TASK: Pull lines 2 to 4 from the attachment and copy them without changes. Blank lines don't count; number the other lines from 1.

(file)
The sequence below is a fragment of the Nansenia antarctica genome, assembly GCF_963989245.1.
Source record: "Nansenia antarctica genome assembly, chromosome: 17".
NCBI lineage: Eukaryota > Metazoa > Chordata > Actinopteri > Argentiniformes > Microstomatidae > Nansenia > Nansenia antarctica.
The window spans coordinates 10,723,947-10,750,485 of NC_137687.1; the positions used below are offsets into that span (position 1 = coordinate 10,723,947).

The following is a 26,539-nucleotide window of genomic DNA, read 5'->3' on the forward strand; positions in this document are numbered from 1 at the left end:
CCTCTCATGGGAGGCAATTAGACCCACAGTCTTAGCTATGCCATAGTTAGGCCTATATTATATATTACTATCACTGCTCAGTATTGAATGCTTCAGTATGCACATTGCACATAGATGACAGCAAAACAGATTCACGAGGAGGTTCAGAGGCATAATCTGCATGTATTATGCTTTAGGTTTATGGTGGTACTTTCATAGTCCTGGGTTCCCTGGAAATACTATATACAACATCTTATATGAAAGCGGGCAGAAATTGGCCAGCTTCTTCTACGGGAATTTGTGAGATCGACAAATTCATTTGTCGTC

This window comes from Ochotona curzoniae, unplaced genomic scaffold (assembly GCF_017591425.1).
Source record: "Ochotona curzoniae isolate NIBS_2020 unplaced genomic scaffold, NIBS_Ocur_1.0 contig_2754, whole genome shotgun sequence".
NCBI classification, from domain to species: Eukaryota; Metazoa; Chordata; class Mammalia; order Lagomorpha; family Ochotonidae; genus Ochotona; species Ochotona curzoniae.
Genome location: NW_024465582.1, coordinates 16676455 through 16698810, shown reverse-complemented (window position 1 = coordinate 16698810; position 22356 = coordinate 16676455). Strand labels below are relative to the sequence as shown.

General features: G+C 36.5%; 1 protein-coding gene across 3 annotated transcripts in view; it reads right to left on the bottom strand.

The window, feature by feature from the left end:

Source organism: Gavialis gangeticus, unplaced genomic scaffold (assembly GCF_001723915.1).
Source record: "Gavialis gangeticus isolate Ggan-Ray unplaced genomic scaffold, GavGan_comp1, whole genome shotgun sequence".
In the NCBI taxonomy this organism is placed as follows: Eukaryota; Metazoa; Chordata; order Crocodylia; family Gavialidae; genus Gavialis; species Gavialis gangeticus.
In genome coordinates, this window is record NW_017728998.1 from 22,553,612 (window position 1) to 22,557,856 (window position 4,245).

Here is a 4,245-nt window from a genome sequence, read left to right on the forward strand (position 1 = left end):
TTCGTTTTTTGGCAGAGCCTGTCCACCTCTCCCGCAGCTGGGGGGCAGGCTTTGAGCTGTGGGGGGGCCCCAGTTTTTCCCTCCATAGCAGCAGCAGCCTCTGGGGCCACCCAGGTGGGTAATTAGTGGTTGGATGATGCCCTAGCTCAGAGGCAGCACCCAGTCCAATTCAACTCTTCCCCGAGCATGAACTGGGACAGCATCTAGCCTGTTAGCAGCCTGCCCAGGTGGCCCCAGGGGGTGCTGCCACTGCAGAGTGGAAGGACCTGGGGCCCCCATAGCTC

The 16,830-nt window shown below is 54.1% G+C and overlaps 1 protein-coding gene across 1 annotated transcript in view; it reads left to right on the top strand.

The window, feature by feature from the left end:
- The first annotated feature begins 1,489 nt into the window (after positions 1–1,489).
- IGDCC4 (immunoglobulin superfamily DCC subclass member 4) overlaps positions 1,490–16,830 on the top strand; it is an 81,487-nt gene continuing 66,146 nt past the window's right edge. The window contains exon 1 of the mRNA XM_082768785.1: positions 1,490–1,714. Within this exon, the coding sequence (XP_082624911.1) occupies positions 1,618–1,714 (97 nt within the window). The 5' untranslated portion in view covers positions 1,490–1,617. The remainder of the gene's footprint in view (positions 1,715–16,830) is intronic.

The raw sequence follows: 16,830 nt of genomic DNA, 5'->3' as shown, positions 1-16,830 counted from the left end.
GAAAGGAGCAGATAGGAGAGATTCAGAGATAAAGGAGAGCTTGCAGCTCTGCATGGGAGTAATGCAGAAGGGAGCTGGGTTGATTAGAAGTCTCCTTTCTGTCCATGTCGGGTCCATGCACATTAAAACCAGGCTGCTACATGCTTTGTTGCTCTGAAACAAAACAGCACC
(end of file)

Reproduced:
Source record: "Nansenia antarctica genome assembly, chromosome: 17".
NCBI lineage: Eukaryota > Metazoa > Chordata > Actinopteri > Argentiniformes > Microstomatidae > Nansenia > Nansenia antarctica.
The window spans coordinates 10,723,947-10,750,485 of NC_137687.1; the positions used below are offsets into that span (position 1 = coordinate 10,723,947).